Nutrition and Dietetics 414
NUTR 414: Advanced Nutrition & Biochemistry I
Prerequisites: NUTR 304, NUTR 316, NUTR 317, CHEM 103, CHEM 101 or CHEM 120, BIOL 322, BIOL 334, and senior standing
Credit Hours: (4)
Presents a detailed study of the nutrients and their role in human intermediary metabolism and physiology.
Detailed Description of Content of Course
The purpose of this course is to present the biochemical, metabolic and physiological principles and their interrelationships to normal nutrition; designed for upper division nutrition students; update on current scientific discoveries and/or concepts related to human nutrition. Major area of nutrition which will be covered include:
- Cellular physiology and its role in nutrition
- Gastrointestinal physiology and its role in cellular nourishment
- Enzyme kinetics and bioenergetics
- Study the digestion absorption, transport and metabolic utilization of the energy-yielding nutrients, protein, carbohydrates and lipids
- The biochemical roles in energy production and metabolic pathways for these nutrients are reviewed with emphasis on reaction that have relevance to health. Energy transformation and interrelationships among the nutrients are included.
- The digestion, absorption, transport, and metabolism of regulatory nutrients which include water-soluble and fat-soluble vitamins, macro and micro minerals are examined. In addition, fiber will be reviewed for its regulatory role in metabolism.
- Homeostatic maintenance of body fluids and electrolyte balance, body composition, energy balance and weight control will be studied. Other systems include the circulatory, digestive and endocrine will be recognized for their role in human metabolism.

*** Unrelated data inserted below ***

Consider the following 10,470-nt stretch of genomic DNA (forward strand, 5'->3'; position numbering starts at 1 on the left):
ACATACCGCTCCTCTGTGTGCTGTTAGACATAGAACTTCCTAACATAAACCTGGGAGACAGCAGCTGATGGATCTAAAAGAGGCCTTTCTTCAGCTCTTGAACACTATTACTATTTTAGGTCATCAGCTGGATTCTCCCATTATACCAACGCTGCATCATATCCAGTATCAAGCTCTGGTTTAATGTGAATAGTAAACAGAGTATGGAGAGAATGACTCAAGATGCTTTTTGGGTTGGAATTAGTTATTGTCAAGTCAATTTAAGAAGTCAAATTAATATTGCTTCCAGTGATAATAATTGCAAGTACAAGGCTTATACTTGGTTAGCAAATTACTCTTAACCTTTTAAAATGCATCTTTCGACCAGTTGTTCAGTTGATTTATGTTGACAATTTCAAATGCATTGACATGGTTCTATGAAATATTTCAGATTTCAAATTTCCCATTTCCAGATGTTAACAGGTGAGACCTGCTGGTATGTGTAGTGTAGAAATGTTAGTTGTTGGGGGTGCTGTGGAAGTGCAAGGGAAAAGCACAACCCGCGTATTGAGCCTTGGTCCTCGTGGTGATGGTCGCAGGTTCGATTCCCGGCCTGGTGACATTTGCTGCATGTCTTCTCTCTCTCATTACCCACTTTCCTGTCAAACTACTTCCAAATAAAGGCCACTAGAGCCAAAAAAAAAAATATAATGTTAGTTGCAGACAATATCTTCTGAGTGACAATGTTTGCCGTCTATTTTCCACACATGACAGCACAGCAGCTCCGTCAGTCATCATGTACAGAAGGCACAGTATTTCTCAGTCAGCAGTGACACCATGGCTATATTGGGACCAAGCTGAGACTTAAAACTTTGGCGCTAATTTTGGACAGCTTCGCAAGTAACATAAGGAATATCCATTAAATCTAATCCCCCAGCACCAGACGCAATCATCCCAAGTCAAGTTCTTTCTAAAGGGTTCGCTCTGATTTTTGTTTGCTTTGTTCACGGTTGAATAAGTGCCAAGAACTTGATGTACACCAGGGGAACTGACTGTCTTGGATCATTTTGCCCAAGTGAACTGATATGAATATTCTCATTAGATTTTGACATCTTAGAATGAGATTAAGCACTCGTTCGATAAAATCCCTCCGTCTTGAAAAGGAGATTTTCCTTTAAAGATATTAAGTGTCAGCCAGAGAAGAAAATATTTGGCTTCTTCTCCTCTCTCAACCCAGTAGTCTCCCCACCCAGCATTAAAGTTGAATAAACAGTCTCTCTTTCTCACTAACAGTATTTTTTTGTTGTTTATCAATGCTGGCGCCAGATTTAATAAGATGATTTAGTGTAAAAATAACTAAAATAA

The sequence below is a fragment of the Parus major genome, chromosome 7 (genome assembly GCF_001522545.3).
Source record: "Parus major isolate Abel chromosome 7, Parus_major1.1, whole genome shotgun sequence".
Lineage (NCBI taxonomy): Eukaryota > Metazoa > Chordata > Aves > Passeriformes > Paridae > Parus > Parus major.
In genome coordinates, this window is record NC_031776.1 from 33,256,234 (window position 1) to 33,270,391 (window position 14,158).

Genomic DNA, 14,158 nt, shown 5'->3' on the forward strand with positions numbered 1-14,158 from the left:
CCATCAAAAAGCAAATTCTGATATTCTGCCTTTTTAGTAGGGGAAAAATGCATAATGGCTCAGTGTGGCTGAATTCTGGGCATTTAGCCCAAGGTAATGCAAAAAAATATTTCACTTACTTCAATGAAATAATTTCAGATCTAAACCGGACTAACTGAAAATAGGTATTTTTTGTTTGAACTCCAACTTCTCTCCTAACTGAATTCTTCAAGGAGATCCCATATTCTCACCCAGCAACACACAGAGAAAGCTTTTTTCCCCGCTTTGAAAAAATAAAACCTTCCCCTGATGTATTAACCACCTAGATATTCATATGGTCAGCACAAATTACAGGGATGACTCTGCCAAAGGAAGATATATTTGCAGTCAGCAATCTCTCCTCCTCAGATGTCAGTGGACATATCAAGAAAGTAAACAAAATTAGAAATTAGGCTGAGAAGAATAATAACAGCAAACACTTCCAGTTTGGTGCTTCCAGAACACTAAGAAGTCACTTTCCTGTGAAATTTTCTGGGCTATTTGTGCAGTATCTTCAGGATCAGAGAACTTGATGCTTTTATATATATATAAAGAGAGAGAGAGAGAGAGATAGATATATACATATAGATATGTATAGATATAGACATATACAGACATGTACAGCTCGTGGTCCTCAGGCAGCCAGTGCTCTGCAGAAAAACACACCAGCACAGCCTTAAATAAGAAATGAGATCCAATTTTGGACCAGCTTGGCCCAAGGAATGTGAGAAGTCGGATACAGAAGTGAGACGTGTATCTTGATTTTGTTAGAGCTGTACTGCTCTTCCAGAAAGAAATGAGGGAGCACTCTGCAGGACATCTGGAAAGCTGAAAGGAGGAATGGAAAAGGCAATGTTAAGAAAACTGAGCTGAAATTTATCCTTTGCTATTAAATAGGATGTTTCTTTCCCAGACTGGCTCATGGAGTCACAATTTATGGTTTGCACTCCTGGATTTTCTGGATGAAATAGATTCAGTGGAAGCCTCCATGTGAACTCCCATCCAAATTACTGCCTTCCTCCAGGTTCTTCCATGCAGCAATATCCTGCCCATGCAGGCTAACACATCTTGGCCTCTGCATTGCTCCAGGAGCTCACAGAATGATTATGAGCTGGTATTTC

- Interpretation of nutrition information, critical evaluation of research and how to design a research proposal will be considered.
Detailed Description of Conduct of Course
This course will include lecture, problem sets for practical application, case studies, self-directed study, oral and written research proposal, and writing-to-learn activities. The course is designed to provide students with an in-depth knowledge in nutrition metabolism which helps meet their entry level registered dietitian core curriculum requirements.
Goals and Objectives of the Course
Successful completion of this course will enable the student to:
- Apply critical thinking to interpret and evaluate current nutrition research.
- Demonstrate technical writing and oral presentation skills.
- Understand how macronutrients are metabolized to energy or biologically related products in the body.
- Identify the biochemical and physiologic functions of proteins, lipids, carbohydrates, vitamins and minerals.
- Discuss the fundamental structure and catalysis of amino acids an peptides, proteins, enzymes, lipids, biological membranes, carbohydrates, and nucleotides and nucleic acids.
- Describe the principles of bioenergetics and nutrient metabolism.
- Understand the integration and hormonal regulation of nutrients, vitamins, and minerals in intermediate metabolism.
- Discuss carbohydrates, lipids, and nitrogen-containing compounds from the standpoint of individuals organ systems indicating processes of digestion, absorption, transport, and homeostasis of body fluids, electrolytes, and essential nutrients.
- Understand how measurements used in assessment of nutrient status reflect nutrient reserves.
- Demonstrate ability to apply knowledge of nutrition, biochemistry, and physiology in the analysis of clinical case studies.
- Understand the rationale for the level of intakes established by the Dietary Reference Intakes (DRI) for each nutrient; know the DRI for each nutrient.
Evaluation of the student will be determined from graded written examinations (problem based questions), graded problem sets, graded oral and written research proposal, and participation in class discussions and activities.
Other Course Information
This course, in part, fulfills the requirements for the Didactic Program in Dietetics approved by the American Dietetic Association.
Review and Approval
December 2002 Updated Anne Alexander, Chair